Monday, March 10, 2014

Conscience and Priorities: A Ray of Light for the Homeless in Arizona

by Nomad

Arizona has been in the news for all the wrong reasons lately. From legislative attempts to tear down national educational standards or bills targeting gays under the shield of protecting religious freedom, Arizona seems like a real mess. However, it's important to recall that there is another side to report. 

Due to a few Tea Party radicals, Arizona has received a lot of bad press lately. However, as Kennedy once said that "no government or social system is so evil that its people must be considered as lacking in virtue." This wise reminder holds true for the people of the "Grand Canyon State".
Here's one small example of the pang of conscience leading to action.

Parker Olson for Arizona Public Radio, reports how a group of students at Northern Arizona University came up with one way to reduce waste while feeding the homeless. According to sources, university meal plans offer flexibility to students when it comes to when and how much they eat. This flexibility however comes at a cost. Every week, thousands of meal vouchers at colleges across the country go unused. This means a lot of prepared food is wasted.
NAU's voucher plan allows students to buy a certain number of meals each week. If they don't use them all by Saturday night, the vouchers expire.
One freshman student, Caitlin Fagan decided to put the wasted food to good use. With the help of like-minded friends, his group collects the food on campus and redistributes to people in need around Flagstaff. Some volunteers head out along Route 66 looking for the homeless and the hungry.  
The article explains one case:
That's where they meet Clark Reber, who's down on his luck and staying at a local shelter. "It's awesome," Reber tells the students. "You guys are doing great work here. You're uplifting to people that are down and out and bringing food which everyone needs."
Admittedly it's a small project but it could easily be expanded and combined with similar waste-reduction efforts.
In the month since the student-run program started, organizers estimate they've fed about 100 people. If there's any food left after their Saturday night runs, they donate it to a local rescue mission. The group hopes to keep growing and become another reliable source for feeding Flagstaff's hungry and homeless.
Certainly the down and out need all the help they can get. It all boils down to priorities and responsibilities to help without judgement.

According to studies in 2012, there were over 28,000 individuals (estimated at 22,350 adults and 5,805 children) who experienced homelessness in Arizona. It is, of course, difficult to know precisely the actual numbers given the transience of the population.
In any case, that number represented a 12.8 percent increase from the previous year. 
A breakdown of the 2012 figures reveal that the homeless do not belong to any one racial or ethnic background. As you'd expect,  67.4 percent identified themselves as White and 25.5 percent of those  identified themselves as Hispanic. Blacks accounted for 14 percent, Racially Mixed, 3.4 percent and American Indian, 8.6 percent .
The figures from 2012 also show that a majority, 58 percent of the homeless in Arizona were male. Veterans accounted for 13 percent of the adult homeless population.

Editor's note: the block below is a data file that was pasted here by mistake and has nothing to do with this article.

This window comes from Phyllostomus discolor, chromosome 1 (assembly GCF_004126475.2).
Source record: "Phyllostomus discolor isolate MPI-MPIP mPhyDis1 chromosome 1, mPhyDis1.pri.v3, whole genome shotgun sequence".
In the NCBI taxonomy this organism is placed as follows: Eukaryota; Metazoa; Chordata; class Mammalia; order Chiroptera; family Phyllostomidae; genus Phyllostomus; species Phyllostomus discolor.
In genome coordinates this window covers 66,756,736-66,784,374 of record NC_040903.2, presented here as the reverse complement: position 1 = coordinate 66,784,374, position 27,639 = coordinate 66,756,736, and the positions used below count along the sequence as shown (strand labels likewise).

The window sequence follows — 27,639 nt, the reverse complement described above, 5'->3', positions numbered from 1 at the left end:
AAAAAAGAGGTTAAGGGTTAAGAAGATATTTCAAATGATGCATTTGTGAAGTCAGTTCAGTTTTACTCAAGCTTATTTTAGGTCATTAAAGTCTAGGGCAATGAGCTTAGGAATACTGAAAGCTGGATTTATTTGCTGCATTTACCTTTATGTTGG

Because of its mild winters, Arizona- like a lot of states in the South- tends to draw the homeless. It beats the threat of freezing to death. Last month, it was reported that at least, five homeless Americans died as a result ofexposure this winter.

However, being without adequate shelter or a means of finding food is not easy even in relatively warm Arizona. The state gives a plenty of lip-service but the message from local government was loud and clear:  
Your demands for small change and a bite to eat are an embarrassment to civic leaders and a hindrance to doing business. You are not wanted. We don't want to even see you.

Like many other states during the economic crisis of 2008, Arizona enacted laws banning begging for money or food. The policy was aimed at removing people from downtown areas by jailing them early in the day on suspicion of loitering to beg. Flagstaff police had arrested an estimated 135 people on suspicion of loitering to beg during one year. 
According to an October article in the Los Angeles Times, this kind of targeting of the weakest members of society did not go unchallenged.

Last year, a lawsuit against the city of Flagstaff was filed by the ACLU on behalf of a 77-year-old woman who was arrested when she asked an undercover police officer for bus fare. $1.25.

A federal judge ruled the law was unconstitutional and the city was forced to re-think its  policy.
The council agreed and voted unanimously to stop enforcing the statute, promising that city officials would no longer interfere with a person peacefully begging in public spaces.
The plaintiff in the case, Marlene Baldwin, said in a statement released by the ACLU following the court decision,
"I'm glad I won't be taken to jail just for speaking to people."
Said Mik Jordahl, a Flagstaff attorney who served as ACLU co-counsel in the lawsuit,
“Law enforcement must stand up for the constitutional rights of peaceful beggars and not just respond to complaints from powerful downtown business interests who would take those rights away and sweep homelessness and poverty out of sight."
Perhaps this is the real face of Arizona which needs a lot more attention than the delirious intolerance of the small number of Tea Party extremists.